CLOVERDALE --In a meeting that took nearly three hours, the Cloverdale Town Council has finally decided on what it plans to do with the utility rates that have lingered over the council for the past few months.
Cloverdale residents showed up to voice their concerns, although they were heard, the council had no choice but to raise utility rates in hopes of not being taken over by the state.
Paula Walker, of Khron and Associates, spoke to the board on a variety of options that were put together, including one with a food and beverage tax.
"Utilities are called enterprise funds," explained Walker. "They have to make a profit. We've looked at this and we've tried to put this off, but both water and sewer need rate increases. Water and sewer both have debt, sewer has the most debt."
Many residents were angered over the fact that Cloverdale has not been in control of its finances for quite sometime, the theme of the night being "we did not put them in the hole."
The council however decided the best option was to raise the water rate 15 percent along with a flat rate of $60 for wastewater.
Most residents, with a ¾ inch meter, will be charged a rate of $18.16 plus $9.05 per 2,000 gallons used for water. Wastewater will include a $60 flat rate plus a $10 surcharge along with $4.75 per 1,000 gallons used.
"We've gone through projects and hired the correct professionals to help us do what we need to do, explained Walker. "But sewer is going through really hard times and it's in the hole. We're at the point where we have to do something. It's not a choice anymore."
Currently, the town is in violation on its bonds and if the problem is not solved the state will take over. This rate increase comes after several big commercial properties moved out of Cloverdale along with the council not raising rates in the past, when it should have.
Due to being in such a deficit with the sewer rate the option of a flat rate was taken in hopes of fixing the problem quicker.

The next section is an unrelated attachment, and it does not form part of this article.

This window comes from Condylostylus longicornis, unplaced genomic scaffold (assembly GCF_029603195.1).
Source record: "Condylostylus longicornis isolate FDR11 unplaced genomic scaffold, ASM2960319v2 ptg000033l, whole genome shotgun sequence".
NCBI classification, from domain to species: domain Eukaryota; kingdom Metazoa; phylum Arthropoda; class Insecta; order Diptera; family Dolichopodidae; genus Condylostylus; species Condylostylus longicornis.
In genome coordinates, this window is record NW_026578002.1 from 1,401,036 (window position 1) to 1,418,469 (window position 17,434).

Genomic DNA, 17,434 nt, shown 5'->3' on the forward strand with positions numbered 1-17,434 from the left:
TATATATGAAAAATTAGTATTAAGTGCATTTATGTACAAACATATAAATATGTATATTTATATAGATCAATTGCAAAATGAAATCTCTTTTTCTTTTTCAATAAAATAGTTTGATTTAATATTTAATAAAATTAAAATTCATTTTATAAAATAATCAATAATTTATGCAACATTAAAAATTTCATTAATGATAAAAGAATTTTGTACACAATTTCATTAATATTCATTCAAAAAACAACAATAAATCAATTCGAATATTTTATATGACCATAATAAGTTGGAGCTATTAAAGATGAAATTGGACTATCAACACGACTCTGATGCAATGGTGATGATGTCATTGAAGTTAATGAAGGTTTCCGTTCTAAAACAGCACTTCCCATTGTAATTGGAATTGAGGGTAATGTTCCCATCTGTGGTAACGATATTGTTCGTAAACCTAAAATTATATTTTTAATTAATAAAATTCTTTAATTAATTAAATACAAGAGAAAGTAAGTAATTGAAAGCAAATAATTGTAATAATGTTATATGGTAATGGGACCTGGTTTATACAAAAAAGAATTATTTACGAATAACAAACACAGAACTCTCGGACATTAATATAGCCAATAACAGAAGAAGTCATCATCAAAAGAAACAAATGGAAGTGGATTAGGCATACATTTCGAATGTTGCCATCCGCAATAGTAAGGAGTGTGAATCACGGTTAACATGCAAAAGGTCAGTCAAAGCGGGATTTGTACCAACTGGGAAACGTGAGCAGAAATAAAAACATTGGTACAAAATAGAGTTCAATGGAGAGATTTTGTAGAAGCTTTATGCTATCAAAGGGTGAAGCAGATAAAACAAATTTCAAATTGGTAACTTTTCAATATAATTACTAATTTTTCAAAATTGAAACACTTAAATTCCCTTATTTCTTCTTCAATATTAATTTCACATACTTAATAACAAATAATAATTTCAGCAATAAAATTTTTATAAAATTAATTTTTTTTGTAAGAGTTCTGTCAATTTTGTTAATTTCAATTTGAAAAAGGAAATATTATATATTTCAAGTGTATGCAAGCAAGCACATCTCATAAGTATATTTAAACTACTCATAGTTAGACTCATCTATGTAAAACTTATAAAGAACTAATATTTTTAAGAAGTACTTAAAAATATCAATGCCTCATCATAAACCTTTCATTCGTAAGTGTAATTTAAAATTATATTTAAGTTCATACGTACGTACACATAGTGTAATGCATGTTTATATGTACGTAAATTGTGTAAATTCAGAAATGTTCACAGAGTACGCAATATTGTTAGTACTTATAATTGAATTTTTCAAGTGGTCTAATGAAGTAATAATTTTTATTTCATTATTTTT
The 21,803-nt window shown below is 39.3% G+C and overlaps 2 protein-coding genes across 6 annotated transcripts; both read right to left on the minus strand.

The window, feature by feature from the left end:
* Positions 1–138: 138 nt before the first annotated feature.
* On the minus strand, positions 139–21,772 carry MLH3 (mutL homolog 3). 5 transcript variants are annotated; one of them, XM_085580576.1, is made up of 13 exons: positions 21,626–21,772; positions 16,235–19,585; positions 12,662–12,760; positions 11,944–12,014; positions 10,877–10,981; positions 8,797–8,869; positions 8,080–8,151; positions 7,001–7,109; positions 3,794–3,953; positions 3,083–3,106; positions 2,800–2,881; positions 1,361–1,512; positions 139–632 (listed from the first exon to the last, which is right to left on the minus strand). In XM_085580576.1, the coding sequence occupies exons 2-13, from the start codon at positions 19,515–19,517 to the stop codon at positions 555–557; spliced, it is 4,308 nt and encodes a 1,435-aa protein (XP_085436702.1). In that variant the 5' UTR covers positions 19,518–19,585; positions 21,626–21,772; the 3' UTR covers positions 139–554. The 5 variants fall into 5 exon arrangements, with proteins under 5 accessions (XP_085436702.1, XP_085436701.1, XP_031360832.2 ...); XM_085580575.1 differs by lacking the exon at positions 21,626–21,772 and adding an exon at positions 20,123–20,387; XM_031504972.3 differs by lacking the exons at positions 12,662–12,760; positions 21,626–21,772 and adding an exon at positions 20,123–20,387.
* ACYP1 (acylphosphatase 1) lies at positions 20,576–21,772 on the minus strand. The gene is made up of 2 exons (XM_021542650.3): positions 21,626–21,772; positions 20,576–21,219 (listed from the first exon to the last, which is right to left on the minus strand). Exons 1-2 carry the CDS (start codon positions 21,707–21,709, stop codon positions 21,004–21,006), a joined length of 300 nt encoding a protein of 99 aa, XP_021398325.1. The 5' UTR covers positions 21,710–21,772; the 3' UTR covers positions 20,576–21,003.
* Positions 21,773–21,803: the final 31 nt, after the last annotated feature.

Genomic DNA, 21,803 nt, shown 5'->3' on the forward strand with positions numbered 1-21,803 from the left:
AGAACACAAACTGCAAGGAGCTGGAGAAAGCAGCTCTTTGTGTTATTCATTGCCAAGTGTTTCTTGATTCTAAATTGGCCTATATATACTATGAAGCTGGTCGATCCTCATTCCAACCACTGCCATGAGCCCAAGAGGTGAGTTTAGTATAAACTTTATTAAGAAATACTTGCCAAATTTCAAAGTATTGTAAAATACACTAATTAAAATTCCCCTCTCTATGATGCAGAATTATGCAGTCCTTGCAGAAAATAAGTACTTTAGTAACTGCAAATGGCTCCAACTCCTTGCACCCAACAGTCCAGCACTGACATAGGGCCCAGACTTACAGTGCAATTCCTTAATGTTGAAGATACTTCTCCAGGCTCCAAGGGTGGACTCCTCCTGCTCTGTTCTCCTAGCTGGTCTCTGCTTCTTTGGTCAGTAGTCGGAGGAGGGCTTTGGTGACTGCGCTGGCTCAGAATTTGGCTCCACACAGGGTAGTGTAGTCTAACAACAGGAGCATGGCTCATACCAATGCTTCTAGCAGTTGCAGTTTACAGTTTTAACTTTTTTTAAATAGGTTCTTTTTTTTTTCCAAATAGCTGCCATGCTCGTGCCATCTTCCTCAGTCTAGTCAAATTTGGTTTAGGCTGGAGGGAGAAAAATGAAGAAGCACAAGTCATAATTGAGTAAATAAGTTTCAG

"I know it's a big bang and your council doesn't want to do this," said Walker. "But we are at the point that we have to do something. This can help us get out of the hole faster than taking five years to do it."
The monthly surcharge of $10 added to the flat rate has the possibility of being lowered or eliminated at the end of 2014, depending on if a food and beverage tax were enacted.
"That's totally insufficient and unacceptable," said Don Gedert. "You are going to break this town. We will have an additional 100 vacant homes."
Gedert along with several residents spoke out on the issue, all stating that the people of Cloverdale do not have enough money, especially those on a fixed income to pay these increased rates.
Town attorney Allan Yackey noted that the Indiana Association of Cities and Towns (IACT) has been attempting to get a food and beverage tax enacted, but has had little luck.
"Jodie Woods said that a statewide restaurant tax has been on their agenda for almost a decade," explained Yackey. "Last year they were told that it was so disfavored they couldn't even find a legislator to introduce it as a bill."
Yackey also noted that Gedert should not halt his efforts, instead move forward in attempting to enact a food and beverage tax in Cloverdale.
"If you go statewide you'll have IACT on your side," said Yackey. "You'll have more problems that way (going statewide). You've just got to go for it."
It was noted by Yackey that it's easier to do a local tax versus a statewide tax. Statewide will involve having a lot of retail and anti-tax people against the food and beverage tax then just asking for Cloverdale to have the option of enacting such a tax.
Food and beverage tax aside, there was nothing the council could do, as there is currently not enough money to work with.
"It's just not here it's everywhere," explained council vice president Dennis Padgett. "Martinsville is having a 40 percent increase. We're going to have to cut some costs. Whatever has to be done, has to be done."
Last time the rates were addressed, council decided to go with the lowest option. It was noted by Walker that over the past few years the utility rates have not been high enough under the conditions.
"This is something that we put off that's going to have to happen," explained Dennis. "We need to try to make as many cuts as we can. It has to be done tonight but I think the council can do better. We're going to have to have a little workshop."
The board was mostly in consensus as they all voted for the flat rate fee and the 15 percent increase. Although, all noted that they wished this did not have to happen.
"I'd give anything if we didn't have to do it," said council member Coweta Patton. "I have to pay the same bills as you do."
This rate increase will hopefully give the town some working capital along with money to pay bond payments.
Although, the council voted on these increases, Yackey will now have to draft the ordinance along with holding a public hearing before the rate increases are officially enacted.